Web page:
Examine the active role played by food in shaping identity (and difference) by analyzing how identification processes unfold and how identities are articulated throughout the food system. We first address essential debates about food and identity in the social scientific literature and devise a working understanding of the basic concepts, actors and geographical scales. We then investigate identities constructed through food from a comparative perspective by exploring key periods in the history of Italy from Ancient Rome to the present. A wide range of primary sources (e.g. recipes, menus, cookbooks, dietary advice, agricultural and medical treatises, religious texts, advertisements) are critically analyzed in class, giving you the opportunity to directly test hypotheses and assess the multiple factors that shape identities. The topics addressed in this way involve political events and ideas, social distinctions and economic inequalities, migration and cultural exchanges, religion and rituals, science and technology, health and diet, and gender and the body. Finally, in-class discussions, interactive lectures, hands-on activities, ethnographic assignments, site visits in Florence and a field trip in Tuscany enable students to grasp how the various topics interact and how the study of food can shed new light on our understanding of culture and society in Italy and beyond.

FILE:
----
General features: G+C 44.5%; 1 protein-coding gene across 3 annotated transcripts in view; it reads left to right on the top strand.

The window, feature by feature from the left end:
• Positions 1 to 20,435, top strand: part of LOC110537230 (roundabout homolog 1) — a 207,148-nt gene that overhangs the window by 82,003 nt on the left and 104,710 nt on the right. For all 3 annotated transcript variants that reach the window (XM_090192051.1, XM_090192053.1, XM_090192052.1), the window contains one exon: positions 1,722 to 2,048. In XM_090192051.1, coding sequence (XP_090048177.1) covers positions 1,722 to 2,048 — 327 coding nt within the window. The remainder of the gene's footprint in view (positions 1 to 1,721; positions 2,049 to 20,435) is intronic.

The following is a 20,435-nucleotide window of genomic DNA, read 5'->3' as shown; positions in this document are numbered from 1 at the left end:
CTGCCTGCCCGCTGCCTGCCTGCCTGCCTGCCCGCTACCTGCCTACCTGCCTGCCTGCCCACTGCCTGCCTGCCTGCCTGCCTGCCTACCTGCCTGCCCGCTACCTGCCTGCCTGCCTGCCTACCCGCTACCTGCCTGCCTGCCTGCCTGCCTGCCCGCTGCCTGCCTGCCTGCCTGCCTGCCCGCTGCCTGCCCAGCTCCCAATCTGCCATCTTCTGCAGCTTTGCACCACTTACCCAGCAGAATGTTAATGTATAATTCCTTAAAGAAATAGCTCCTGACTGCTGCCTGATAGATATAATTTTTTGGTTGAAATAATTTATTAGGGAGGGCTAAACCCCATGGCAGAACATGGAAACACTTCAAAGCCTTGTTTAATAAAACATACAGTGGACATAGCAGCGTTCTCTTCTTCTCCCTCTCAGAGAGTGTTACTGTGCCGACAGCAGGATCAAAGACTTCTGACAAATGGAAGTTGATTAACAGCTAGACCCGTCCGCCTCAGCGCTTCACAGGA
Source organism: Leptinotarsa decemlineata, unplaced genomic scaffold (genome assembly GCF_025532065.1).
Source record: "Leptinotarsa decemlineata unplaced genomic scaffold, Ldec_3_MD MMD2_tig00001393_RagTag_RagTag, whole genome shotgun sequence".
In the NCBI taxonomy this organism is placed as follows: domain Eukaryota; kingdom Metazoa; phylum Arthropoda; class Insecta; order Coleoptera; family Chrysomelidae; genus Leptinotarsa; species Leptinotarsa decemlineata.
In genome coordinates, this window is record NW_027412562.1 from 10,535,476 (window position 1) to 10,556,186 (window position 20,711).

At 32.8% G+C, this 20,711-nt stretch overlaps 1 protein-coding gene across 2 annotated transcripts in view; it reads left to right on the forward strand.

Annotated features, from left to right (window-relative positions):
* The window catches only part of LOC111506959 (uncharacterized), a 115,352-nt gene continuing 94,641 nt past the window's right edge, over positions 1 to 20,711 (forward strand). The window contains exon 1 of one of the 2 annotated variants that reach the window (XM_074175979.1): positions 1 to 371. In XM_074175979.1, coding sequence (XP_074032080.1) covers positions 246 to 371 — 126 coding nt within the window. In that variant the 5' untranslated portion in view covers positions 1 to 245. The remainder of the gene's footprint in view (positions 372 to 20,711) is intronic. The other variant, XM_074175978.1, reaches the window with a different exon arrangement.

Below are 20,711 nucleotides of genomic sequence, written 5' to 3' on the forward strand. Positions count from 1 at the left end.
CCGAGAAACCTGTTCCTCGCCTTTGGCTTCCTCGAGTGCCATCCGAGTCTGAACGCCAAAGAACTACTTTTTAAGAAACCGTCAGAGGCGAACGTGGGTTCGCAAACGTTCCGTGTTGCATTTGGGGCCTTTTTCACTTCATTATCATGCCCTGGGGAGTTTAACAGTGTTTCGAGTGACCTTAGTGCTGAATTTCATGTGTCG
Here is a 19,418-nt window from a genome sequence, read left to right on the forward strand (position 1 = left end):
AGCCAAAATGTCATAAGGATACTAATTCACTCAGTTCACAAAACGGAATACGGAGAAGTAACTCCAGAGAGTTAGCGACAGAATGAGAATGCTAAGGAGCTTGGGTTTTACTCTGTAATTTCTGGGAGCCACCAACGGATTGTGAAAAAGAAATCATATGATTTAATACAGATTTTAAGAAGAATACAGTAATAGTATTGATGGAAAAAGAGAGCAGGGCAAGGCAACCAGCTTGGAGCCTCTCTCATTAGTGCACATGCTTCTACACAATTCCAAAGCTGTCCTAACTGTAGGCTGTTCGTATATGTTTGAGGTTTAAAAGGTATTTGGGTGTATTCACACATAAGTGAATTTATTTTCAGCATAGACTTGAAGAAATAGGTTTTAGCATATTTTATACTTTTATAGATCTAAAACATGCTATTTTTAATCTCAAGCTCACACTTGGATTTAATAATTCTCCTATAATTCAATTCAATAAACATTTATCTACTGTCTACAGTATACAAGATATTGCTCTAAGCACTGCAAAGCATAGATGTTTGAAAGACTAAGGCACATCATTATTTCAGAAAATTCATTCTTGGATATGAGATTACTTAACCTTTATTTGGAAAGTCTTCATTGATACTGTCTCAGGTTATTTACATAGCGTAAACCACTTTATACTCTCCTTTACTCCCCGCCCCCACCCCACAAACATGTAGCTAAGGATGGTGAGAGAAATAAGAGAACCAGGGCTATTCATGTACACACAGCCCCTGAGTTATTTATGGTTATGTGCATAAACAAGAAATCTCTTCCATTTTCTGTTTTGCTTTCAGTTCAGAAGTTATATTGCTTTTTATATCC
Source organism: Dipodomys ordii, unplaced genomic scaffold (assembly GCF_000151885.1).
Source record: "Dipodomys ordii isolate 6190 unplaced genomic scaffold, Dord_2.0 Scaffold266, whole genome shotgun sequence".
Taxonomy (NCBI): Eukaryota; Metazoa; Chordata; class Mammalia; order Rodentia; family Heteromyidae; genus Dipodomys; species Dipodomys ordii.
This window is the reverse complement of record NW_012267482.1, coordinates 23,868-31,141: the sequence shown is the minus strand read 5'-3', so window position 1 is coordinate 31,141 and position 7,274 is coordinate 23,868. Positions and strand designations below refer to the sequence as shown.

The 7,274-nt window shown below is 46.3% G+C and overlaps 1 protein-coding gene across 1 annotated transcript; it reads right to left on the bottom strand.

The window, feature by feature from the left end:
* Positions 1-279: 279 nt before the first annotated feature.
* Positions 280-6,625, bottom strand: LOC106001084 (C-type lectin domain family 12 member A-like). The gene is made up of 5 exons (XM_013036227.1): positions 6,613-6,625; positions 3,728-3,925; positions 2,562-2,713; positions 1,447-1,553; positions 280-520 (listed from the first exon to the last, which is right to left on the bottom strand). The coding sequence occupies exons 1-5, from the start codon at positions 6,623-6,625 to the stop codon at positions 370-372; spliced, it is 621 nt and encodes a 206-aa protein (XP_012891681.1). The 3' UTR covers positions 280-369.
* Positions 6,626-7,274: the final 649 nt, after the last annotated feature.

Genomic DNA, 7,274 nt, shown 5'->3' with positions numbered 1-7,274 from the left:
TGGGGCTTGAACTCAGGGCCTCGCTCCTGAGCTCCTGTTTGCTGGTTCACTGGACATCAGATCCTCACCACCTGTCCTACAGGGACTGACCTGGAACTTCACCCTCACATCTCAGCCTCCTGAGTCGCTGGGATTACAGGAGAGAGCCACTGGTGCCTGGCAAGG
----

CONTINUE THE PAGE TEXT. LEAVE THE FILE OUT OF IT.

Registration restriction: Students may not register for both this course and NSD 452 – Mediterranean Food and Culture.
Course fee: Covers a day trip to Strada in Chianti, cooking class supplies and Florence site visits (2023-24 course fee = $165).
Semesters: Fall, Spring